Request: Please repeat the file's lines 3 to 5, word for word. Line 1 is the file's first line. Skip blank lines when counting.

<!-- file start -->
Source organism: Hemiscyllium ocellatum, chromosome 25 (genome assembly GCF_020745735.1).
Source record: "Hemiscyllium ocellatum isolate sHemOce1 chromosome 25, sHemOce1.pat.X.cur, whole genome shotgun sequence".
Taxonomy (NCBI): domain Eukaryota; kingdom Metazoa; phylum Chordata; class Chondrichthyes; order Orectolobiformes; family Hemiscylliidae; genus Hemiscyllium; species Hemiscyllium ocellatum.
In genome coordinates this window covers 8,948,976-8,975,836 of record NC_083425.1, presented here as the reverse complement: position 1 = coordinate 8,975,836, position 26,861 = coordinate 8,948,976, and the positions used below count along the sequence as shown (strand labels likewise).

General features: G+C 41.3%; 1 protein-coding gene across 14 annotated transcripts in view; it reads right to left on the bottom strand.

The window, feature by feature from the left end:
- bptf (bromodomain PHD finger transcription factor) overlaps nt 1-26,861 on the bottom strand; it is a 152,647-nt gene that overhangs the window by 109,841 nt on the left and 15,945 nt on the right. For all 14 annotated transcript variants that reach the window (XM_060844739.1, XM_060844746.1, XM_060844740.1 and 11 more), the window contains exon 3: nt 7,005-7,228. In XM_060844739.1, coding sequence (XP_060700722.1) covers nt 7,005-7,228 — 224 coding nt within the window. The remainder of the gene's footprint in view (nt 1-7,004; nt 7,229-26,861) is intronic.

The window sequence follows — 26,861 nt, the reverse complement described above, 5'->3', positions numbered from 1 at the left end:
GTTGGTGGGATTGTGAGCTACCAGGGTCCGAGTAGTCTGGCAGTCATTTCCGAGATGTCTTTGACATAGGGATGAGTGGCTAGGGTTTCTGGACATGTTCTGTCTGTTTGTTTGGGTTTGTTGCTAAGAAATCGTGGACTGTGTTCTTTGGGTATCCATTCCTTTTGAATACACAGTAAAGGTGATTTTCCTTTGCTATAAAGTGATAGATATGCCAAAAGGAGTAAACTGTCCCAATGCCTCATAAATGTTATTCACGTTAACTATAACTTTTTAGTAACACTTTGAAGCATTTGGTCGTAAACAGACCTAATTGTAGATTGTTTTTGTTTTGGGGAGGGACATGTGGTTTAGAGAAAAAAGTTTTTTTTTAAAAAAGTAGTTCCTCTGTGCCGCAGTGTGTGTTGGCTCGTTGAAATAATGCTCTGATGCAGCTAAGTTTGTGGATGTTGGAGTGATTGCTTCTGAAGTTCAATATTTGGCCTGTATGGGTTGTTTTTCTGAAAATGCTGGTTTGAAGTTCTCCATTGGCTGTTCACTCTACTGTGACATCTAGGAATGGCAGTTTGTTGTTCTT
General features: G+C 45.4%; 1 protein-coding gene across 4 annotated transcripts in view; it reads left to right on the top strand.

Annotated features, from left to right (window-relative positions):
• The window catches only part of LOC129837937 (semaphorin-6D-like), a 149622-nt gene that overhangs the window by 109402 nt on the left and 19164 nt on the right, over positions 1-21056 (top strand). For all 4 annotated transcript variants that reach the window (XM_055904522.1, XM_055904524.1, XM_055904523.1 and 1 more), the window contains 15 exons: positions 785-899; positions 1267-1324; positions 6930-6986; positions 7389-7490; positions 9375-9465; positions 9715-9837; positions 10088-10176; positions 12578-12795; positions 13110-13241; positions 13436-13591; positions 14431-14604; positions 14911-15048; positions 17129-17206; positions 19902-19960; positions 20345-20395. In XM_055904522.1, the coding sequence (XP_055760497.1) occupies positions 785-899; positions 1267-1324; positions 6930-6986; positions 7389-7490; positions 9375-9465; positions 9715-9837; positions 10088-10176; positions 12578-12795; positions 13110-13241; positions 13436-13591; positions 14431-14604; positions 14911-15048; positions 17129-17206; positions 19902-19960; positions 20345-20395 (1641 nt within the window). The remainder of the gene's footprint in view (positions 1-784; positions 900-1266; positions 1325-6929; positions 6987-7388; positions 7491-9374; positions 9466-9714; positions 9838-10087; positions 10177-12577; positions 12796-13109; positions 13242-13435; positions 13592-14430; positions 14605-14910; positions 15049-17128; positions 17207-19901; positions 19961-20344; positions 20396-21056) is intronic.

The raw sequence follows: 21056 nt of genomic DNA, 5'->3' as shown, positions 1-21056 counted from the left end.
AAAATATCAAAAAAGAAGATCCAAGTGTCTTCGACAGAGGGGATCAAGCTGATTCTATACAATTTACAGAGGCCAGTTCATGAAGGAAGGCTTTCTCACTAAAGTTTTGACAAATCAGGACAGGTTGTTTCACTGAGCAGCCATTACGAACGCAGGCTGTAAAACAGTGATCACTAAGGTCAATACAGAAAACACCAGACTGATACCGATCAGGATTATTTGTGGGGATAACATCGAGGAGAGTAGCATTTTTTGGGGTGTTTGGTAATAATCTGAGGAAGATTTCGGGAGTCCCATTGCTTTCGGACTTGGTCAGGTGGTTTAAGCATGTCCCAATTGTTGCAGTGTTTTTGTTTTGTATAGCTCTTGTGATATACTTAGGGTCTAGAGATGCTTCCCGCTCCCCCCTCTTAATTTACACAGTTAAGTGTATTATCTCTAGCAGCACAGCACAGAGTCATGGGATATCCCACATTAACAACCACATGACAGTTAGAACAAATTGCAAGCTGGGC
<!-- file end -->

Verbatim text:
Taxonomy (NCBI): domain Eukaryota; kingdom Metazoa; phylum Chordata; class Chondrichthyes; order Orectolobiformes; family Hemiscylliidae; genus Hemiscyllium; species Hemiscyllium ocellatum.
In genome coordinates this window covers 8,948,976-8,975,836 of record NC_083425.1, presented here as the reverse complement: position 1 = coordinate 8,975,836, position 26,861 = coordinate 8,948,976, and the positions used below count along the sequence as shown (strand labels likewise).

General features: G+C 41.3%; 1 protein-coding gene across 14 annotated transcripts in view; it reads right to left on the bottom strand.